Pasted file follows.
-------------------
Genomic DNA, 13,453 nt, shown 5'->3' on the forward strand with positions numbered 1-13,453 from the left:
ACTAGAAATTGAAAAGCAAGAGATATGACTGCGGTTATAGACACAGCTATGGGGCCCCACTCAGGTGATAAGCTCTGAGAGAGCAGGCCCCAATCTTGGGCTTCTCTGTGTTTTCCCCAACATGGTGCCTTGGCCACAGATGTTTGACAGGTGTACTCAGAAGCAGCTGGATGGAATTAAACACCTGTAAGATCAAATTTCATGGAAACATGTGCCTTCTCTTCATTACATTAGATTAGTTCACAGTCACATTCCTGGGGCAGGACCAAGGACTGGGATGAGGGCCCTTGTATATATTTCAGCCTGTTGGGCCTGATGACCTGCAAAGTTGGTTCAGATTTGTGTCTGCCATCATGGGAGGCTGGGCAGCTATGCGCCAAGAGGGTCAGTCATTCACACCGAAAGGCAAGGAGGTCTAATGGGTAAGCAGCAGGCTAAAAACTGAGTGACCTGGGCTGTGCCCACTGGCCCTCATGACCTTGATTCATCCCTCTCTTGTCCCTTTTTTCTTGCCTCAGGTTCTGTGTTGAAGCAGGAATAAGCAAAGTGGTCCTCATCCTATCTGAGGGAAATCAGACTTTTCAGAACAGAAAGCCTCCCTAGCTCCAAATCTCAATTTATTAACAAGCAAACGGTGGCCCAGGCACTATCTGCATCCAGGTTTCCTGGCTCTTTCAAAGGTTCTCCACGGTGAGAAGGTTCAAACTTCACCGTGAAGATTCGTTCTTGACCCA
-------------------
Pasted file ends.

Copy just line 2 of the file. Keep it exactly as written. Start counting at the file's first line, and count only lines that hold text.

ACTAGAAATTGAAAAGCAAGAGATATGACTGCGGTTATAGACACAGCTATGGGGCCCCACTCAGGTGATAAGCTCTGAGAGAGCAGGCCCCAATCTTGGGCTTCTCTGTGTTTTCCCCAACATGGTGCCTTGGCCACAGATGTTTGACAGGTGTACTCAGAAGCAGCTGGATGGAATTAAACACCTGTAAGATCAAATTTCATGGAAACATGTGCCTTCTCTTCATTACATTAGATTAGTTCACAGTCACATTCCTGGGGCAGGACCAAGGACTGGGATGAGGGCCCTTGTATATATTTCAGCCTGTTGGGCCTGATGACCTGCAAAGTTGGTTCAGATTTGTGTCTGCCATCATGGGAGGCTGGGCAGCTATGCGCCAAGAGGGTCAGTCATTCACACCGAAAGGCAAGGAGGTCTAATGGGTAAGCAGCAGGCTAAAAACTGAGTGACCTGGGCTGTGCCCACTGGCCCTCATGACCTTGATTCATCCCTCTCTTGTCCCTTTTTTCTTGCCTCAGGTTCTGTGTTGAAGCAGGAATAAGCAAAGTGGTCCTCATCCTATCTGAGGGAAATCAGACTTTTCAGAACAGAAAGCCTCCCTAGCTCCAAATCTCAATTTATTAACAAGCAAACGGTGGCCCAGGCACTATCTGCATCCAGGTTTCCTGGCTCTTTCAAAGGTTCTCCACGGTGAGAAGGTTCAAACTTCACCGTGAAGATTCGTTCTTGACCCA